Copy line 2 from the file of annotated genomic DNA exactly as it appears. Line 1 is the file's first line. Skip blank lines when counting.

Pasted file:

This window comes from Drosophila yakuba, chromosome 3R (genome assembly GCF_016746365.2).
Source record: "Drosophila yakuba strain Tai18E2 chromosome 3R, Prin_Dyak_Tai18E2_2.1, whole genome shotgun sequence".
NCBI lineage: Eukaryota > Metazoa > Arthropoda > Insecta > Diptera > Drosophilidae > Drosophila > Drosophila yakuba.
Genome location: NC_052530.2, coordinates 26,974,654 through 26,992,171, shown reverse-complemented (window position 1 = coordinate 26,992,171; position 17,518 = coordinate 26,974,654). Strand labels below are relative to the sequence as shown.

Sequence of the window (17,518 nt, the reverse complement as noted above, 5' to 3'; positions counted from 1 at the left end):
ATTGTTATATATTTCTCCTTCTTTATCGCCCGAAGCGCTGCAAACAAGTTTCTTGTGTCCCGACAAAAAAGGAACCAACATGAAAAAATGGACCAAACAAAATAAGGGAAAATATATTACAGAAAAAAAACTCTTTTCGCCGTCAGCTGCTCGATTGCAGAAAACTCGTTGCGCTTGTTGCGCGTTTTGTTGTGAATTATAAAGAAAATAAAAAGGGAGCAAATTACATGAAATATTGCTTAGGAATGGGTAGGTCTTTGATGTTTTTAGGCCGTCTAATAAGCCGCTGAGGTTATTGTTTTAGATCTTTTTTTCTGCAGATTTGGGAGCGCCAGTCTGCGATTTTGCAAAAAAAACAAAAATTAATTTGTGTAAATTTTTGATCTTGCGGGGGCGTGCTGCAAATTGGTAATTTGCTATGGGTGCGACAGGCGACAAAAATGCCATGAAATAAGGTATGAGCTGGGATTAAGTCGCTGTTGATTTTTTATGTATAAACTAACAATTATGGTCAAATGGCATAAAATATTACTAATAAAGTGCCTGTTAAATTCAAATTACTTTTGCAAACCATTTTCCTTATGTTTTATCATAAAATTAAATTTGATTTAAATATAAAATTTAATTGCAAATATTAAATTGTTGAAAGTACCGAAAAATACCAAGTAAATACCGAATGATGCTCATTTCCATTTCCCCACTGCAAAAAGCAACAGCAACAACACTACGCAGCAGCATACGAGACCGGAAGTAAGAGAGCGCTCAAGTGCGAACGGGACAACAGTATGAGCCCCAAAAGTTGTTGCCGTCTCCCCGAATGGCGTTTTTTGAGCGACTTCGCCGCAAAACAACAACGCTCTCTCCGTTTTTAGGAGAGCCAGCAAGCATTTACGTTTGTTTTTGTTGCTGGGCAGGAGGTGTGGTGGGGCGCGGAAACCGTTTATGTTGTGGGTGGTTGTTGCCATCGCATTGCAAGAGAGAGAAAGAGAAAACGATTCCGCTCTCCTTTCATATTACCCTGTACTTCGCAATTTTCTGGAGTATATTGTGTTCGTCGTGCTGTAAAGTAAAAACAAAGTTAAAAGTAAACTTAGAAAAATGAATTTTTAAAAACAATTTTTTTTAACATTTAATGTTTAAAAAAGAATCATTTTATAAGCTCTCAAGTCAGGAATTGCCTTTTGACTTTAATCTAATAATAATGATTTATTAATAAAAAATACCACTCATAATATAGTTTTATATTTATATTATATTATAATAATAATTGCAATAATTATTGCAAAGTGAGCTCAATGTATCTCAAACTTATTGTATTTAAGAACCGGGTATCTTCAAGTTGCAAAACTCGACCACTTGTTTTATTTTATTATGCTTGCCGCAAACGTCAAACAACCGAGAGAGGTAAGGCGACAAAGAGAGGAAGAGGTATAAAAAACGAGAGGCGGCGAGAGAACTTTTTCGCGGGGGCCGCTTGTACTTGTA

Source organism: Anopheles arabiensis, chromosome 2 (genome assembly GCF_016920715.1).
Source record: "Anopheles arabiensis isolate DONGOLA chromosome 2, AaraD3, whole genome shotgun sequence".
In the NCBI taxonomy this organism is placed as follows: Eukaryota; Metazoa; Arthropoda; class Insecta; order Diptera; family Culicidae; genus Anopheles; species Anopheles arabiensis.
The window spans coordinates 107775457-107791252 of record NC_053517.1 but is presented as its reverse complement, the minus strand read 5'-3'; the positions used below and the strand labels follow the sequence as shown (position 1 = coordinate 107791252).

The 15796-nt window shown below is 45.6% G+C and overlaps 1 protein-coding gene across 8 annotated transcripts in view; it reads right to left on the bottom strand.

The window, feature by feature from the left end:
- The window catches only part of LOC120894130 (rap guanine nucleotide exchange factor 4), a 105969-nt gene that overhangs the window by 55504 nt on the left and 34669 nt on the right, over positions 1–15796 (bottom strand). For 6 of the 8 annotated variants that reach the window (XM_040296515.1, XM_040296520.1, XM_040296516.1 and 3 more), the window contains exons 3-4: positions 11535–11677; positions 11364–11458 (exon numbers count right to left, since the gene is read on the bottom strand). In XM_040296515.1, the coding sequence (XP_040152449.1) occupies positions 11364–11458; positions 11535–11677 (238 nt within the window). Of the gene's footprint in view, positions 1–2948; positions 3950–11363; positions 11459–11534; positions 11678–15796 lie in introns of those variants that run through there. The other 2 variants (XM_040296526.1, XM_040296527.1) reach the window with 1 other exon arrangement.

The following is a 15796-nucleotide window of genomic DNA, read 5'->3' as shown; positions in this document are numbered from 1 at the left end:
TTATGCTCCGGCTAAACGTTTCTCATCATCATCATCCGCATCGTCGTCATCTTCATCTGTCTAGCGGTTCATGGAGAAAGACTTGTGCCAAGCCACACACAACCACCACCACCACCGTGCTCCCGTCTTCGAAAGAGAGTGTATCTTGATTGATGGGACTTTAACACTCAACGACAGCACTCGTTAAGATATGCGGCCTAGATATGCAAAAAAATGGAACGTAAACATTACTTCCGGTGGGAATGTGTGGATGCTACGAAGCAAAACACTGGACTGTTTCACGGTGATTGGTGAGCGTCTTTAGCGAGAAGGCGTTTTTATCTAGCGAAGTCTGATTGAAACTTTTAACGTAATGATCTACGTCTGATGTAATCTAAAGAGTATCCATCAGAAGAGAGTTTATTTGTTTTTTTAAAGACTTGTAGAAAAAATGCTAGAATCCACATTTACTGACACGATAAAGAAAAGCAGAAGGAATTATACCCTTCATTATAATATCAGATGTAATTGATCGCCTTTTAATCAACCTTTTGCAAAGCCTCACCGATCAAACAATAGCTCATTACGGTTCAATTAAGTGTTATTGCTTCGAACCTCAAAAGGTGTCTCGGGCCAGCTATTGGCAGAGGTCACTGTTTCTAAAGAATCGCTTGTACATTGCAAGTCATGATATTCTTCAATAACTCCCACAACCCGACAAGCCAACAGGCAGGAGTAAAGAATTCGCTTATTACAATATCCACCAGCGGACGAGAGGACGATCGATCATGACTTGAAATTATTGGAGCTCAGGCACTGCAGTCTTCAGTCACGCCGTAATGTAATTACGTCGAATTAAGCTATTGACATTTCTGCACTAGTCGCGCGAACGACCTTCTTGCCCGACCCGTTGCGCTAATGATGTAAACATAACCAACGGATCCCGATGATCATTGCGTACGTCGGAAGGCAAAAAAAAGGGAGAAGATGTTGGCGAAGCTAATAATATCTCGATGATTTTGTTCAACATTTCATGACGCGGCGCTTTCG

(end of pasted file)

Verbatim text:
Source record: "Drosophila yakuba strain Tai18E2 chromosome 3R, Prin_Dyak_Tai18E2_2.1, whole genome shotgun sequence".